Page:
(Adds paragraph at end to say that the government also released data on how much Medicare pays hospitals for treatments.)
The U.S. Centers for Medicare and Medicaid Services says it wants to make the health-care system “more affordable and accountable.” It’s a laudable goal. But the release yesterday of tons of data on hospital prices doesn’t do very much to achieve it.
Some of the stats are stunning. Average inpatient charges for services a hospital may provide for replacing a joint range from $5,300 at a hospital in Ada, Okla., to $223,000 at a hospital in Monterey Park, Calif.
The problem: The prices that were posted in a 163,000-line Excel spreadsheet aren’t real. They are the “chargemaster” rates that are the starting point for negotiations with health insurers. They’re a little like the manufacturer’s suggested retail price on a car or the room rates you’ll sometimes see posted inside the door of your hotel room—typically higher than what you actually pay.
What consumers need to comparison shop is how much they’ll actually have to pay for a given operation at a given hospital. (Plus, of course, how good the care is. A cheap botched operation is no bargain.)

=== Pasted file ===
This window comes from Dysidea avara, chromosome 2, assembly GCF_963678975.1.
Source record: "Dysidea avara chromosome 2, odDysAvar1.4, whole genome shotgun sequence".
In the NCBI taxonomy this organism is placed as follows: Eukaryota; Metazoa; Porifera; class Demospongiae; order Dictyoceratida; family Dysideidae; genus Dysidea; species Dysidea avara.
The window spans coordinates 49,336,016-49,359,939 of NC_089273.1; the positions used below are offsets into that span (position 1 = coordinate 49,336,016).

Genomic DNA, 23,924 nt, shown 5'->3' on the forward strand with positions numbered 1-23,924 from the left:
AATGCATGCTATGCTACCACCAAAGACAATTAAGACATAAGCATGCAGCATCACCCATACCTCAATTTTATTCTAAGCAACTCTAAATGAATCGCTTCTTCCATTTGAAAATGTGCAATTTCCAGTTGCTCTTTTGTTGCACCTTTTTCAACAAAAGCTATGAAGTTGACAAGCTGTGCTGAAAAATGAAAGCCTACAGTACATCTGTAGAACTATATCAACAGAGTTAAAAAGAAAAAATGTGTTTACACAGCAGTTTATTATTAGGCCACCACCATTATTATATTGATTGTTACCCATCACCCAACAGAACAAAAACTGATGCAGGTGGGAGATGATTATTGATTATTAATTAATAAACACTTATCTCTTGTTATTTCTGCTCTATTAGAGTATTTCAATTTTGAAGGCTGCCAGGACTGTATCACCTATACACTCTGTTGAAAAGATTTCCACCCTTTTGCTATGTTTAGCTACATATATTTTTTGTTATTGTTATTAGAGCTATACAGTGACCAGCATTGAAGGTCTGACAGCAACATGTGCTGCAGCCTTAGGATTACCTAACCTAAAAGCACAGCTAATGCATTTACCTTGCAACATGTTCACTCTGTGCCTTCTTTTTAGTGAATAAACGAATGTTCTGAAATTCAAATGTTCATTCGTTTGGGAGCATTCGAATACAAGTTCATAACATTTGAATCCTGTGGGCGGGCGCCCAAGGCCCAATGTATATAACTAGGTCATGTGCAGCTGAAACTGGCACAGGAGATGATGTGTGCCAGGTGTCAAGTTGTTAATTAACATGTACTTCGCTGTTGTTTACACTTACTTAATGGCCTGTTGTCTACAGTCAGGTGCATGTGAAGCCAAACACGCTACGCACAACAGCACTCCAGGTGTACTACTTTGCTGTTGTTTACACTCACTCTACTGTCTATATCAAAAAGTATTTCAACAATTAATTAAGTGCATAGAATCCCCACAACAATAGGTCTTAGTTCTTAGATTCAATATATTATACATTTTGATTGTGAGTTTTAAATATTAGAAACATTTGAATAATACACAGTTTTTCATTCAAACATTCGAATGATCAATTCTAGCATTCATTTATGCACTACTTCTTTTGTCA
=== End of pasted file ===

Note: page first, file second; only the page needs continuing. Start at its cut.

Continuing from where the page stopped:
Representative Michael Burgess, a Texas Republican, has introduced a bill supported by the American Hospital Association that would require state Medicaid plans to inform the public of the “estimated out-of-pocket costs for health-care services.” Even that wouldn’t constitute full disclosure. AHA President and Chief Executive Rich Umbdenstock, in a statement backing the Burgess bill, says that “sharing exact information is challenging, because hospital care is individually tailored to each patient’s needs.”
Of course, most people, most of the time, don’t comparison shop anyway. They leave it to their health insurers to do that. “We’re talking about a pretty small number of people,” Sherry Glied, a former Obama Administration health official who is now a professor of health policy and management at Columbia University in New York, told Bloomberg News.
The CMS database also includes a column on how much Medicare pays hospitals. It’s labeled average total payments. And no surprise, the numbers are significantly smaller than the chargemaster figures. That $223,000 that a Monterey Park hospital charges for a joint replacement? Medicare pays just $22,000.